Freehold Estate Fees

Part of the debate – in Westminster Hall at 5:41 pm on 22nd January 2019.

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Photo of Helen Goodman Helen Goodman Shadow Minister (Foreign and Commonwealth Affairs) 5:41 pm, 22nd January 2019

What my hon. Friend says is absolutely right. That is a misuse of the Law of Property Act 1925. That is why we are looking to the Government to make some legal changes. This is not just bad behaviour; this is clearly a deliberate strategy and the company has obviously taken very expensive legal advice in order to develop that strategy. To stop them, we will need some legal change.

I heard from somebody who lives in the west midlands—I do not know whether it was a constituent of my hon. Friend Mr Bailey—who said that he had had a 17-year battle with Greenbelt and that he was charged legal fees of £25,000. Obviously, the ordinary homeowner cannot afford to shell out on legal fees like that.

Despite their name, property management companies appear to have no interest in actively managing the land they acquire. On the website of London and Economic Properties Ltd, a Wiltshire-based firm that manages the Middridge Vale development in Shildon in my constituency, property is listed under its “investments” section. The company boasts of its

“enviable track record, investing across the property spectrum to deliver profits for shareholders.”

There is no mention of homeowners. It says of the land at Shildon that it

“benefits from grant income from the Forestry Commission as well as a housing levy from the adjacent housing development which…will provide an annual payment in perpetuity of £100 from each of the 278 houses”.

There is no mention of the company’s obligations as the caretaker for the site. Ultimately, that is the problem: these extortionate fees and poor service are the result of a culture that sees housing as an abstract investment, rather than the foundations of our families and communities.

This is a massive scam. The House of Commons Library gave me figures that suggest that perhaps half a million people have been affected by this problem in the last 10 years. That means that somebody or some people are coining in about £100 million a year.

What change is needed? The Government have outlined their commitment to reform the process for those buying a new build home to obtain redress. They intend to bring forward legislation to require all developers to belong to a new homes ombudsman. They have also said that they hope to offer freeholders the same rights as leaseholders to challenge the reasonableness of charges at a property tribunal. Can the Minister say when that will be done? When will he bring forward these measures?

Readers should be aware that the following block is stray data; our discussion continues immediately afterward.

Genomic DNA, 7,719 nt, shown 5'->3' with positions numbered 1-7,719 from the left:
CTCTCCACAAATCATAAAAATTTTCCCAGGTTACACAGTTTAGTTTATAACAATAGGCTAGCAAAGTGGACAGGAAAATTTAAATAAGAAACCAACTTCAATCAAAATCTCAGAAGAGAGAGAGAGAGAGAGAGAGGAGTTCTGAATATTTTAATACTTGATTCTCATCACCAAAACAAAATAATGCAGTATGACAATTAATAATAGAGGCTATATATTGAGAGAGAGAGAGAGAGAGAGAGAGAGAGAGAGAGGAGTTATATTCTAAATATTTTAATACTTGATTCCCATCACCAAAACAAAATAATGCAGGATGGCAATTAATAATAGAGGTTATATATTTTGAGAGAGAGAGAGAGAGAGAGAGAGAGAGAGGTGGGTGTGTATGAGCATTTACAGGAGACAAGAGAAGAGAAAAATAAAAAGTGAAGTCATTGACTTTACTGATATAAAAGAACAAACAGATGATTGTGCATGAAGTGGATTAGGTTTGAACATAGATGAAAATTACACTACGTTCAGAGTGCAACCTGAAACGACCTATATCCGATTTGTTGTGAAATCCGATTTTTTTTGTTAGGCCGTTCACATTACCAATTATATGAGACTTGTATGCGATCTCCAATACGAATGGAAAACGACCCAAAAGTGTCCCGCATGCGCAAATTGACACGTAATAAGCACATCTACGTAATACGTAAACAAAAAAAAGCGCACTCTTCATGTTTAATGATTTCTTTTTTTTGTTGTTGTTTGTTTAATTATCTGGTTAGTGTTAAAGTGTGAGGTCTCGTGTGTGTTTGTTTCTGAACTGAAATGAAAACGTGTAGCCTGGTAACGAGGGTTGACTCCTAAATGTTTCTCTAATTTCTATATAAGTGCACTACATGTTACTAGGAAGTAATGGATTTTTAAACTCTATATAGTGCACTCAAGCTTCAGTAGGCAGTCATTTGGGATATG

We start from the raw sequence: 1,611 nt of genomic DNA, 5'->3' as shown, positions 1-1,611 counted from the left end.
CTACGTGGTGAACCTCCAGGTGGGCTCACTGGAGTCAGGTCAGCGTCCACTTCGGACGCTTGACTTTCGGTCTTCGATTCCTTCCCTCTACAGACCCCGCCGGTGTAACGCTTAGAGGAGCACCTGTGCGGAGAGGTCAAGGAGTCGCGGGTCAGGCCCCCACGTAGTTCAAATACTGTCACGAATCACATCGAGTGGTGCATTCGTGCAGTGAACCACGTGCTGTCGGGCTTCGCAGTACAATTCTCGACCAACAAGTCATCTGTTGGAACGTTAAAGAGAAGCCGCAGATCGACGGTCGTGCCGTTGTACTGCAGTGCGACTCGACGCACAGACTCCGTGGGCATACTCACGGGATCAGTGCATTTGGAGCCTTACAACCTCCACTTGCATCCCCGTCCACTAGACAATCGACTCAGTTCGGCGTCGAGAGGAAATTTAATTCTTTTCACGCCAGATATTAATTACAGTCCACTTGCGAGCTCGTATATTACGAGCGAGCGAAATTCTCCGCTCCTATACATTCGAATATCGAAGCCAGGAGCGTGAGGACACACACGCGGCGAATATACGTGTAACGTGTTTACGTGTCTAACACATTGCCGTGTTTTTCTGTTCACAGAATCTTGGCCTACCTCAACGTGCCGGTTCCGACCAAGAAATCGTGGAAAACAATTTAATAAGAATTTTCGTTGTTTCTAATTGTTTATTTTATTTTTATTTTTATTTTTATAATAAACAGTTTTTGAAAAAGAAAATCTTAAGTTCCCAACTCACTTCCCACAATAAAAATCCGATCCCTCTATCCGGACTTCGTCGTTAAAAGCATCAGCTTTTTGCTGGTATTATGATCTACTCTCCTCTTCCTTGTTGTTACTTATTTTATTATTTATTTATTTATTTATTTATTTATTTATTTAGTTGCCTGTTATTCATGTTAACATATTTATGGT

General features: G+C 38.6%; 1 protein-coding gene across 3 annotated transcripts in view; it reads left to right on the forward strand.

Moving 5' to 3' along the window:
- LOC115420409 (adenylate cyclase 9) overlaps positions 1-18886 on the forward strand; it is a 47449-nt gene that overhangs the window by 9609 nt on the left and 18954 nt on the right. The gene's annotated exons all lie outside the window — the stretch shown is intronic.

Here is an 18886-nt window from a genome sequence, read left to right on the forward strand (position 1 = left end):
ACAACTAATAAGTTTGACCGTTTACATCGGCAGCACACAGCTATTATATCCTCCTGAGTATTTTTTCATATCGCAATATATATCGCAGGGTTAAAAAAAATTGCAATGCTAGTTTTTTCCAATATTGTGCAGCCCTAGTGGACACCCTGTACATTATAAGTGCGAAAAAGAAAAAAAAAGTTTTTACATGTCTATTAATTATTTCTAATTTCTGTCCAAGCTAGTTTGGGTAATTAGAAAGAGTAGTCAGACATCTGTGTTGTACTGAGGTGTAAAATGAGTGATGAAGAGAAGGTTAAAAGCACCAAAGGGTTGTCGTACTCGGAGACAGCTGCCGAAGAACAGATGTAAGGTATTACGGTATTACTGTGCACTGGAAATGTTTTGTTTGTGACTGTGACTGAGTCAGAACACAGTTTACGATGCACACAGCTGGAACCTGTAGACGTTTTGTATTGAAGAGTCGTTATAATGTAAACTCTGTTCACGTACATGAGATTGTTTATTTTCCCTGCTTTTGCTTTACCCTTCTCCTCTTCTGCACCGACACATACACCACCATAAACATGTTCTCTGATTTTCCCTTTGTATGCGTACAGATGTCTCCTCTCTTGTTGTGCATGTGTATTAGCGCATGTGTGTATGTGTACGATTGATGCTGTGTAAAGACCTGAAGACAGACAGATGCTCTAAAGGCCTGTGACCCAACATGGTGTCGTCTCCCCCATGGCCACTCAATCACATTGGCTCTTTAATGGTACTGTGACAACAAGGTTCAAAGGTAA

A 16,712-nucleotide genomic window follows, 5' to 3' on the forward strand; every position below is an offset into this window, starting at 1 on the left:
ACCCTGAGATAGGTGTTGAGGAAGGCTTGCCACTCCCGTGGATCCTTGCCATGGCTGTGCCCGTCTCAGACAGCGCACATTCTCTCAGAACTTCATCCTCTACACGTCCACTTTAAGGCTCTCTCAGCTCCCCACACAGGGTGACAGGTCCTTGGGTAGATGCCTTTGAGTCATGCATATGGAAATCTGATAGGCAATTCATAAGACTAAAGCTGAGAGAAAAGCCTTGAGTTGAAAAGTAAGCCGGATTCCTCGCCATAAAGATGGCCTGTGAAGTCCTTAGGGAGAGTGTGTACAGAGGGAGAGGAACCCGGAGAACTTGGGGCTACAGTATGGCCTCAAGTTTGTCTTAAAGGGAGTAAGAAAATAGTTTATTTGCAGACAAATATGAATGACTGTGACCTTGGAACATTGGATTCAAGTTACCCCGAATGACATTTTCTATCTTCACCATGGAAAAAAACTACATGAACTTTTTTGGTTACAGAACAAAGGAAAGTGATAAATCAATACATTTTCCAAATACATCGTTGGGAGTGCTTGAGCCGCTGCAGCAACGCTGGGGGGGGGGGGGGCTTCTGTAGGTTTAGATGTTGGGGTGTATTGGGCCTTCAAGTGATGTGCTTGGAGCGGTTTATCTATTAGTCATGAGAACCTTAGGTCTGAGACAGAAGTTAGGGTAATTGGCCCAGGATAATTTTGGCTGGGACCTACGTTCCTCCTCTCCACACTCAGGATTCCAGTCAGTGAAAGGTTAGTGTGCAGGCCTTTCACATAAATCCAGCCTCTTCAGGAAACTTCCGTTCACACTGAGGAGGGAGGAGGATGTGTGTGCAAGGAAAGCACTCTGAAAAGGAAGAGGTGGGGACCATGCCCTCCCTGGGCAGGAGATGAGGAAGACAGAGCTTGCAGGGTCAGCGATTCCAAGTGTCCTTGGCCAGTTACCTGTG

Legislation to improve access to dispute resolution is helpful, but it does not tackle the root problem. The Freehold Properties (Management Charges and Shared Facilities) Bill, which I introduced in November, recommended three changes for homeowners who are already caught in this trap. First, it would cap and regulate estate maintenance fees, to give homeowners financial stability and allow them to buy and sell their homes knowing that costs cannot increase indefinitely. Secondly, it would introduce measures to ensure that shared spaces are maintained to a proper standard, perhaps through something similar to the new homes ombudsman. Thirdly, it would contain provisions for residents if they chose to opt out of their management company and to self-manage, if that was what they wanted to do.

For estates yet to be built, the planning regulations need to be tightened, to require them to be built to an adoptable standard. Local authorities are currently often willing to adopt spaces in exchange for an agreed sum from the developer to cover upkeep for a fixed period. For example, Durham County Council asked for 15 years’ worth. That is a reasonable ask of an industry that can afford to pay its chief executive officer bonuses of £75 million.

Many of these estates were built with support from the Government’s Help to Buy scheme, financed by taxpayers. I would like the Minister to tell us this afternoon that the Government are going to stop providing support to any development using that model. Will the Minister also refer the mis-selling aspect of this to the Financial Conduct Authority to investigate, and to the Law Society, to strike off lawyers who have worked unethically in the interests of property dealers while taking fees and purporting to work for homebuyers?

A situation has arisen whereby the private estates model is rapidly becoming the norm for new developments, with those who have saved hard for their homes bearing an unfair burden and builders treating them as a cash cow. Homeowners do not want sympathy and understanding. They want action, and they would like to see action now. I hope the Minister will be able to make a clear, timetabled commitment this afternoon. I am looking forward to hearing his response.